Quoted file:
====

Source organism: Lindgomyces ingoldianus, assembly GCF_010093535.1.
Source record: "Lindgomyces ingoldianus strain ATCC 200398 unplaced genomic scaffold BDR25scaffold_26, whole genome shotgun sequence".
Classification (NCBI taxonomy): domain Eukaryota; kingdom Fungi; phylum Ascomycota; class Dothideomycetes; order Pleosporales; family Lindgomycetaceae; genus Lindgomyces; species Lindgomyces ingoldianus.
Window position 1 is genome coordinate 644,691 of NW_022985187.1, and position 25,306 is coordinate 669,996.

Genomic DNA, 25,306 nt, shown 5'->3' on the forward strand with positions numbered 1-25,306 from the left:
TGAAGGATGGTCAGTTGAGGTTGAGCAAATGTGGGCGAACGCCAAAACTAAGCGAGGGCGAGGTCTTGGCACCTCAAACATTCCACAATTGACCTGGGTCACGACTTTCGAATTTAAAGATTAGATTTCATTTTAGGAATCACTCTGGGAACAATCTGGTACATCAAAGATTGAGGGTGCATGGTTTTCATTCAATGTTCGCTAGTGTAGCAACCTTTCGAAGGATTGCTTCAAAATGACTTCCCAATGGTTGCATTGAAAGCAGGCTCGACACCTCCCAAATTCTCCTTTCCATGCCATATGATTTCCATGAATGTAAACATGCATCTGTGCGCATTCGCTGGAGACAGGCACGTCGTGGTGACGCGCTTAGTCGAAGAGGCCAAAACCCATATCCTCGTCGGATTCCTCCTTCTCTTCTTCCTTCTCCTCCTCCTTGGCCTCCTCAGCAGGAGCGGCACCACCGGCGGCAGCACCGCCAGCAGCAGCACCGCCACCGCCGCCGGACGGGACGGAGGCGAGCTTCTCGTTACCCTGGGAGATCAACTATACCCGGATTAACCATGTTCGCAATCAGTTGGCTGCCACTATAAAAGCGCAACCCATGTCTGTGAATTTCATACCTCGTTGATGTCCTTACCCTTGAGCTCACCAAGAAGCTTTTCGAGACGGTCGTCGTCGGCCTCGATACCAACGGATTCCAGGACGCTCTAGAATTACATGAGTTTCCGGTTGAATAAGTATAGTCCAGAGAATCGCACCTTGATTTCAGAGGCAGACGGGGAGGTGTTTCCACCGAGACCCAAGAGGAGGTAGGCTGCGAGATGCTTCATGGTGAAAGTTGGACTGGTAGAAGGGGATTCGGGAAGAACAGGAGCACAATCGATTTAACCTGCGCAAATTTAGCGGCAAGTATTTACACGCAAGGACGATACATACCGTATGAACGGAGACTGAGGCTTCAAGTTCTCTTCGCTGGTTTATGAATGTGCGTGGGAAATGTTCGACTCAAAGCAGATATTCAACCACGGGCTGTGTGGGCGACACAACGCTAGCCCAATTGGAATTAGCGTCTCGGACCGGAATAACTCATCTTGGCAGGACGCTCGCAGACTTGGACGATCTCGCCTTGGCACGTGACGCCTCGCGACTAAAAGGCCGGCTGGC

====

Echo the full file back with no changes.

Source organism: Lindgomyces ingoldianus, assembly GCF_010093535.1.
Source record: "Lindgomyces ingoldianus strain ATCC 200398 unplaced genomic scaffold BDR25scaffold_26, whole genome shotgun sequence".
Classification (NCBI taxonomy): domain Eukaryota; kingdom Fungi; phylum Ascomycota; class Dothideomycetes; order Pleosporales; family Lindgomycetaceae; genus Lindgomyces; species Lindgomyces ingoldianus.
Window position 1 is genome coordinate 644,691 of NW_022985187.1, and position 25,306 is coordinate 669,996.

Genomic DNA, 25,306 nt, shown 5'->3' on the forward strand with positions numbered 1-25,306 from the left:
TGAAGGATGGTCAGTTGAGGTTGAGCAAATGTGGGCGAACGCCAAAACTAAGCGAGGGCGAGGTCTTGGCACCTCAAACATTCCACAATTGACCTGGGTCACGACTTTCGAATTTAAAGATTAGATTTCATTTTAGGAATCACTCTGGGAACAATCTGGTACATCAAAGATTGAGGGTGCATGGTTTTCATTCAATGTTCGCTAGTGTAGCAACCTTTCGAAGGATTGCTTCAAAATGACTTCCCAATGGTTGCATTGAAAGCAGGCTCGACACCTCCCAAATTCTCCTTTCCATGCCATATGATTTCCATGAATGTAAACATGCATCTGTGCGCATTCGCTGGAGACAGGCACGTCGTGGTGACGCGCTTAGTCGAAGAGGCCAAAACCCATATCCTCGTCGGATTCCTCCTTCTCTTCTTCCTTCTCCTCCTCCTTGGCCTCCTCAGCAGGAGCGGCACCACCGGCGGCAGCACCGCCAGCAGCAGCACCGCCACCGCCGCCGGACGGGACGGAGGCGAGCTTCTCGTTACCCTGGGAGATCAACTATACCCGGATTAACCATGTTCGCAATCAGTTGGCTGCCACTATAAAAGCGCAACCCATGTCTGTGAATTTCATACCTCGTTGATGTCCTTACCCTTGAGCTCACCAAGAAGCTTTTCGAGACGGTCGTCGTCGGCCTCGATACCAACGGATTCCAGGACGCTCTAGAATTACATGAGTTTCCGGTTGAATAAGTATAGTCCAGAGAATCGCACCTTGATTTCAGAGGCAGACGGGGAGGTGTTTCCACCGAGACCCAAGAGGAGGTAGGCTGCGAGATGCTTCATGGTGAAAGTTGGACTGGTAGAAGGGGATTCGGGAAGAACAGGAGCACAATCGATTTAACCTGCGCAAATTTAGCGGCAAGTATTTACACGCAAGGACGATACATACCGTATGAACGGAGACTGAGGCTTCAAGTTCTCTTCGCTGGTTTATGAATGTGCGTGGGAAATGTTCGACTCAAAGCAGATATTCAACCACGGGCTGTGTGGGCGACACAACGCTAGCCCAATTGGAATTAGCGTCTCGGACCGGAATAACTCATCTTGGCAGGACGCTCGCAGACTTGGACGATCTCGCCTTGGCACGTGACGCCTCGCGACTAAAAGGCCGGCTGGC